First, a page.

The Great Bitcoin Scaling Debate — A Timeline


if (blocknumber > 115000)
maxblocksize = largerlimit
Greg had his own problems with whole-network upgrades.
Ask a simple question… * Gavin Andresen
This is a conversation with Matt Corallo (Bitcoin Core contributor) that started on twitter and migrated into email…


Paper by Kyle Croman, Christian Decker, Ittay Eyal, Adem Efe Gencer, Ari Juels, Ahmed Kosba, Andrew, Prateek Saxena, Elaine Shi, Emin Gün Sirer, Dawn, and Roger Wattenhofer Published in Financial Cryptography and Data Security

The Upcoming Bitcoin Cash Hard Fork is Great News for Almost Everyone
You may not be aware, but Bitcoin is forking on August 1st with the UAHF “Bitcoin Cash”.
New Network Magic · Issue #99 · btc1/bitcoin
btc1 really should add some code to more clearly prevent nodes from connecting to other networks, making sure…

First Era: Satoshi’s Free Offer (2009–2014)

Second Era: Satoshi’s Subsidy (We Are Here)

Third Era: Self Sufficiency (2028? onwards)

The Three Economic Eras of Bitcoin
The way the bitcoin ecosystem will play out is written in the mathematics of its consensus rules; we should all know…

Coming to a Conclusion

I can’t claim to know whether Bitcoin will ever get larger block sizes through a hard fork, but inaction will lead to the following problems:

  1. Merchants and platforms will increasingly adopt and accept currencies with lower fees. Bitcoin Cash, Monero, Zcash, Dash and Litecoin are all fulfilling the role Bitcoin excelled at when the block size limit was not being hit. Projects like RaiblocksHashgraph, and MaidSafe are making the whole idea of limits, and the ecological of impact of hashpower ridiculous. Bitcoin Cash is especially easy for merchants to drop in to replace Bitcoin because implementation is easy, and adoption will accelerate as transaction space remains limited.
  2. Periods of high transaction volume or price decline will exacerbate the daily transaction rate limit. Price decline combined with growing transaction backlogs will reduce the mining reward and encourage miners to switch to another SHA256-compatible chain such as Bitcoin Cash. A situation some have called a ‘Chain Death Spiral’ looms in this situation. TrippySalmon runs a great site to monitor the self-interest calculations miners must make called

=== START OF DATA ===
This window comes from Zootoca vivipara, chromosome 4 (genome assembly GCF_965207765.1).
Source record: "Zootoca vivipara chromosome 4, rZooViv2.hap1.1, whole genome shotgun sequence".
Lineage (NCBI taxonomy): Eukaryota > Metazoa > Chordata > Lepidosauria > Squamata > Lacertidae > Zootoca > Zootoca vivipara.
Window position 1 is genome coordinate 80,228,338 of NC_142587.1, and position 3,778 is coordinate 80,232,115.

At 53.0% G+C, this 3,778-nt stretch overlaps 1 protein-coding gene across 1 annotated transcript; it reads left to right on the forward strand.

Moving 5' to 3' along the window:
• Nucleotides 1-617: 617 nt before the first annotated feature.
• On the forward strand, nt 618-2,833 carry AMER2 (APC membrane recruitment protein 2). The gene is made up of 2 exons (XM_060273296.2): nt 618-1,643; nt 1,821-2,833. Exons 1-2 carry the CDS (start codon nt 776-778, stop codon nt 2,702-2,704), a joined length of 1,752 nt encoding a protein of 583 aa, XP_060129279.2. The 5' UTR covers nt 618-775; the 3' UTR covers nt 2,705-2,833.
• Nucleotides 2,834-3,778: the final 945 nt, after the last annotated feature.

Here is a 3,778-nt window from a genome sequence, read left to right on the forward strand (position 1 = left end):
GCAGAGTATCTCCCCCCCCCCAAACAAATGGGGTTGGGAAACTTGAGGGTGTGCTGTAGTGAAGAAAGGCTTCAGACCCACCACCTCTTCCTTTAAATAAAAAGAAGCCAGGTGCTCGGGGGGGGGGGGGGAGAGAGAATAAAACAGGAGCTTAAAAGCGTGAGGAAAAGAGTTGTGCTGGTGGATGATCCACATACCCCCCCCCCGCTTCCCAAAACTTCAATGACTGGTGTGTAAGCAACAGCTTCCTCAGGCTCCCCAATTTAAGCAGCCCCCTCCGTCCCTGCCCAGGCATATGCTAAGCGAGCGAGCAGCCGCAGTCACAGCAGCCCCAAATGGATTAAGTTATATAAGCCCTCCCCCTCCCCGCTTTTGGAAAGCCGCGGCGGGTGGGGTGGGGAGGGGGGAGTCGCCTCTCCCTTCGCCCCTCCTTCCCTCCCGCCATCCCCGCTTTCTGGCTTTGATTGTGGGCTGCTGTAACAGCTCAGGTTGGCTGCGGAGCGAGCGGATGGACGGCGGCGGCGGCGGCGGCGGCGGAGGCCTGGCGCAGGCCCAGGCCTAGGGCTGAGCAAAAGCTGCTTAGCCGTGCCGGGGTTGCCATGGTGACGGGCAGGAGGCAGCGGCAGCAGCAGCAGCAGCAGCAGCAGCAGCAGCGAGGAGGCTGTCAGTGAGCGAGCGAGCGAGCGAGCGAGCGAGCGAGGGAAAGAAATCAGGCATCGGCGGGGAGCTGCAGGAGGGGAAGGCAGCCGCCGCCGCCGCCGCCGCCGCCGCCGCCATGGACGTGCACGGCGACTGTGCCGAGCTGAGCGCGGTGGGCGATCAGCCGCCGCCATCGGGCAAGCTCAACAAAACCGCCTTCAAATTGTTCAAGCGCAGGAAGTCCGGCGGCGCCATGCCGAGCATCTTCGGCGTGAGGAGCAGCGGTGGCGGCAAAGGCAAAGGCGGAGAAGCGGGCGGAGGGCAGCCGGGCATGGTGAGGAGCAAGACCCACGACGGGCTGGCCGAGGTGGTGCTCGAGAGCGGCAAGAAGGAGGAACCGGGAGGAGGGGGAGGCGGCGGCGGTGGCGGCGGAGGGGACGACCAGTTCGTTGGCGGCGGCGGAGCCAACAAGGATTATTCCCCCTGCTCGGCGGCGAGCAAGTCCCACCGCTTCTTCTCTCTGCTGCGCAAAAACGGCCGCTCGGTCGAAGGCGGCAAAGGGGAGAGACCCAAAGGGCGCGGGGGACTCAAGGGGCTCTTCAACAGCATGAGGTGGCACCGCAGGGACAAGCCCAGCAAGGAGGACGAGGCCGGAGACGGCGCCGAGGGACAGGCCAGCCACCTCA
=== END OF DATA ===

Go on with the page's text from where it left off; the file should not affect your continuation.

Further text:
3. The current solution for low, or fee-free transactions is the Lightning network, which itself depends on on-chain transaction to ‘enter a channel’. If everyone adopts that network instantly and the system works as advertised, people will be sending around lightning transactions, and rarely touching the Bitcoin network, only occasionally ‘settling’. Will this be Bitcoin? The number of merchants accepting Bitcoin decreases each day, while other cryptocurrencies which validate the state of the network through normal mining are cheaper and normal people can use. Unless Bitcoin receives a Block size increase, the fees for this onramp will be too high, and processors like Coinbase will lead the way in microtransactions in the Bitcoin network by encouraging commerce between user wallets for no fee.